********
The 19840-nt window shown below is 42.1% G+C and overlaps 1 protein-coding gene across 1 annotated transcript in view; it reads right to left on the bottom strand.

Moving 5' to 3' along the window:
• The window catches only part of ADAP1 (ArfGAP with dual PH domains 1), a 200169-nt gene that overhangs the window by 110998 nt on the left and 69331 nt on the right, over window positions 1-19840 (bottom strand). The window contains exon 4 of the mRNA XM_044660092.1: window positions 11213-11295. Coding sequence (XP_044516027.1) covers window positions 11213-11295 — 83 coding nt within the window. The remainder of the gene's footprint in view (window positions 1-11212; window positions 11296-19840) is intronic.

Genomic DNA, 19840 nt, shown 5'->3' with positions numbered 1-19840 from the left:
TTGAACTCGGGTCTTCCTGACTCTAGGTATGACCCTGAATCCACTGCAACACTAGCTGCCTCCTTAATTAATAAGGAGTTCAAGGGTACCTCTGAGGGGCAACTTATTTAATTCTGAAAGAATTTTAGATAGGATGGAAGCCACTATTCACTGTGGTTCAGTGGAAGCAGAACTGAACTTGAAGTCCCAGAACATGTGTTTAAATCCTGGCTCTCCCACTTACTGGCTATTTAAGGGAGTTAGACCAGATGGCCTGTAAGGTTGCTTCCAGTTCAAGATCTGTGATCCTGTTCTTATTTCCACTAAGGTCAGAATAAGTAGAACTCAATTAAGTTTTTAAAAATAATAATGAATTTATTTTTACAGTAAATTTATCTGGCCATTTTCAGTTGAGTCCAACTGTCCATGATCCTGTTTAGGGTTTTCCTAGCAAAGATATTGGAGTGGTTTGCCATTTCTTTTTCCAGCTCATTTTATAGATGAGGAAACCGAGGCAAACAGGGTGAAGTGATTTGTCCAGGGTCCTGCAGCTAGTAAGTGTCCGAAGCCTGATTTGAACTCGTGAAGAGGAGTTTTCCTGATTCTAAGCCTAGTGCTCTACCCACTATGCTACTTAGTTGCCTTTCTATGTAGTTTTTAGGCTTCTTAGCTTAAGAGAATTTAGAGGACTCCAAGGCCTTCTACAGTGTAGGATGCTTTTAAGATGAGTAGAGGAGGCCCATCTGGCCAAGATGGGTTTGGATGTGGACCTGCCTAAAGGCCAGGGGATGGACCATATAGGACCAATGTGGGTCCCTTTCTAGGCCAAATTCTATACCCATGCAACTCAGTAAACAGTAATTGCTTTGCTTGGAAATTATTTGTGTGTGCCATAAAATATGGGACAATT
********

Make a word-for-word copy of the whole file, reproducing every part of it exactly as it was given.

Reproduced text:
The 19840-nt window shown below is 42.1% G+C and overlaps 1 protein-coding gene across 1 annotated transcript in view; it reads right to left on the bottom strand.

Moving 5' to 3' along the window:
• The window catches only part of ADAP1 (ArfGAP with dual PH domains 1), a 200169-nt gene that overhangs the window by 110998 nt on the left and 69331 nt on the right, over window positions 1-19840 (bottom strand). The window contains exon 4 of the mRNA XM_044660092.1: window positions 11213-11295. Coding sequence (XP_044516027.1) covers window positions 11213-11295 — 83 coding nt within the window. The remainder of the gene's footprint in view (window positions 1-11212; window positions 11296-19840) is intronic.

Genomic DNA, 19840 nt, shown 5'->3' with positions numbered 1-19840 from the left:
TTGAACTCGGGTCTTCCTGACTCTAGGTATGACCCTGAATCCACTGCAACACTAGCTGCCTCCTTAATTAATAAGGAGTTCAAGGGTACCTCTGAGGGGCAACTTATTTAATTCTGAAAGAATTTTAGATAGGATGGAAGCCACTATTCACTGTGGTTCAGTGGAAGCAGAACTGAACTTGAAGTCCCAGAACATGTGTTTAAATCCTGGCTCTCCCACTTACTGGCTATTTAAGGGAGTTAGACCAGATGGCCTGTAAGGTTGCTTCCAGTTCAAGATCTGTGATCCTGTTCTTATTTCCACTAAGGTCAGAATAAGTAGAACTCAATTAAGTTTTTAAAAATAATAATGAATTTATTTTTACAGTAAATTTATCTGGCCATTTTCAGTTGAGTCCAACTGTCCATGATCCTGTTTAGGGTTTTCCTAGCAAAGATATTGGAGTGGTTTGCCATTTCTTTTTCCAGCTCATTTTATAGATGAGGAAACCGAGGCAAACAGGGTGAAGTGATTTGTCCAGGGTCCTGCAGCTAGTAAGTGTCCGAAGCCTGATTTGAACTCGTGAAGAGGAGTTTTCCTGATTCTAAGCCTAGTGCTCTACCCACTATGCTACTTAGTTGCCTTTCTATGTAGTTTTTAGGCTTCTTAGCTTAAGAGAATTTAGAGGACTCCAAGGCCTTCTACAGTGTAGGATGCTTTTAAGATGAGTAGAGGAGGCCCATCTGGCCAAGATGGGTTTGGATGTGGACCTGCCTAAAGGCCAGGGGATGGACCATATAGGACCAATGTGGGTCCCTTTCTAGGCCAAATTCTATACCCATGCAACTCAGTAAACAGTAATTGCTTTGCTTGGAAATTATTTGTGTGTGCCATAAAATATGGGACAATT